For now, nothing much will change, practically speaking, for British passport holders coming in and out of the E.U.; until the end of an eleven-month transition period, holders of U.K. passports, burgundy or blue, will continue to join the E.U. line at passport control. Still, the change has happened, whether it’s palpable or not. On Friday night, for the last time, we were all just Europeans.

In the thousand three hundred and seventeen days that passed between the Brexit referendum and Friday the 31st of January, more than three hundred and fifty thousand Britons sought to confirm their identities as Europeans in the most practical way: by applying for citizenship in one of the twenty-seven countries that remain in the E.U., on grounds of either residency or descent. The number of Britons applying for an Irish passport for the first time ballooned from just over seven thousand in 2015, before the referendum, to almost fifty-five thousand in 2019. It’s sometimes argued that because Britain is an island nation, decisively separated from continental Europe by the English Channel, its attachment to the European project must always have been fatally compromised. 

This argument ignores the fact that Ireland manages to fully embrace its European identity despite being an island nation decisively separated from continental Europe by the Irish Sea, the landmass of Britain, and the English Channel. Brexit is Britain’s choice, but it was not necessarily Britain’s destiny.

With the withdrawal from the E.U. finally enacted, the many social and economic consequences of the Brexit vote will now begin to unfold as reality rather than promise or threat. One early casualty of the Brexit decision has been De La Rue, a specialist printing company established almost two hundred years ago. De La Rue—named for its founder, Thomas de la Rue, a printer originally from Guernsey, in the Channel Islands—has printed British passports for decades. In 2018, however, the company lost out on a contract to print the new blue passports, worth six hundred and thirty-six million dollars. Rather than being printed in Britain, the blue passports are being manufactured by Gemalto, a Franco-Dutch company.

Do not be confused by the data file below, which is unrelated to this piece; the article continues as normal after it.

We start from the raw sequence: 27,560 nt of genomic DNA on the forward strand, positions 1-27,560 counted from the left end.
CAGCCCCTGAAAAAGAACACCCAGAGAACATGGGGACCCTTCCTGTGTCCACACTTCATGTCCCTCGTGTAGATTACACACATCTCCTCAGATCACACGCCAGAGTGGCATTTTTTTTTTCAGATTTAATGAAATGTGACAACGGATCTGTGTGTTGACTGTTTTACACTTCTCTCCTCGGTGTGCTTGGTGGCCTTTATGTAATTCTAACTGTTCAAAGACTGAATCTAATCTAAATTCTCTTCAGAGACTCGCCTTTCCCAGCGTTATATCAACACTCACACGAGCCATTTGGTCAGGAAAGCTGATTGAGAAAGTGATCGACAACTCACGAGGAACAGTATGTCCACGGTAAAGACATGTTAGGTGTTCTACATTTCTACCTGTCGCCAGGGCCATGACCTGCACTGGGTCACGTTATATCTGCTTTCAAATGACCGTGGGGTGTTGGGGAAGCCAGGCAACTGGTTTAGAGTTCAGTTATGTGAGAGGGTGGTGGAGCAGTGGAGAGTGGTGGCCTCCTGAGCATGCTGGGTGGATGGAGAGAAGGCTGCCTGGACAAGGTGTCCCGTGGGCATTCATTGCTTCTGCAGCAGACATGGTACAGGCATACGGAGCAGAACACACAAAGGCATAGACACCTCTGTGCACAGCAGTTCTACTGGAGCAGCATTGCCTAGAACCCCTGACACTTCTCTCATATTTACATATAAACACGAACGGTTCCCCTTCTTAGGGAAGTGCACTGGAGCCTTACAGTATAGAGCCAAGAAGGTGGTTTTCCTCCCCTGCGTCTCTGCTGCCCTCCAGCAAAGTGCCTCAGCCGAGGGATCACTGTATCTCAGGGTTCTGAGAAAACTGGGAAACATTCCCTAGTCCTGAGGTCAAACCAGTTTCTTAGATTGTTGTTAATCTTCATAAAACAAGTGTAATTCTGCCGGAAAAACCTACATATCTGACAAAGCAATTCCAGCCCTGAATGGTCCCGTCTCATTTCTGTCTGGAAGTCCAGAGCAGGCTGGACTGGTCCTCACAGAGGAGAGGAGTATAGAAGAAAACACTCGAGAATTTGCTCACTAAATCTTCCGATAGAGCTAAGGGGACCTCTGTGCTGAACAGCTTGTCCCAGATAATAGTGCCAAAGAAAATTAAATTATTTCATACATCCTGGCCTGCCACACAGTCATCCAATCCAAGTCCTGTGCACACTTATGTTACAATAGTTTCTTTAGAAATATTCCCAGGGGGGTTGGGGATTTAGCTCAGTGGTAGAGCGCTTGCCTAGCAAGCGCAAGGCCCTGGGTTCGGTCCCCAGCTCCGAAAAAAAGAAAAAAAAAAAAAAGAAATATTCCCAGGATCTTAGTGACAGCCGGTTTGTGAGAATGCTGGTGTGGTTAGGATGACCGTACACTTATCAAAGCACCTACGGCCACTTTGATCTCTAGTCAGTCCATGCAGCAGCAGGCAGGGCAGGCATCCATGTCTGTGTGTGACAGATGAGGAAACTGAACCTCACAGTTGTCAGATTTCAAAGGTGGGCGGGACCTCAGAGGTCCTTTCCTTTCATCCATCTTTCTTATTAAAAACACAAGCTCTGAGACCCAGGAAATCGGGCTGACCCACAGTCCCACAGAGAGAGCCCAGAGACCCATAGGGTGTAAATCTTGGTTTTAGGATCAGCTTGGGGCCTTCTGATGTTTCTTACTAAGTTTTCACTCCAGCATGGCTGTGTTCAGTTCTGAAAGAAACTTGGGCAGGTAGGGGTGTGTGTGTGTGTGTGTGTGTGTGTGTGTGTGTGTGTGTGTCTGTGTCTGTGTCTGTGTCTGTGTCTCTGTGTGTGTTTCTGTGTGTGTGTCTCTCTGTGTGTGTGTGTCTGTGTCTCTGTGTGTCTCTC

De La Rue’s profits have collapsed; its C.E.O. has resigned, and the company has warned that it may not survive. Our new blue passports, it turns out, are not quite symbols of British sovereignty or of Britain’s status as a proud, great nation. Rather, they are evidence of the pragmatic and sometimes harsh realities of conducting business in a global marketplace. They are also a reminder of the necessary humility with which Britain as a nation—no less than its citizens as individuals—must find a new, post-Brexit identity.

Rebecca Mead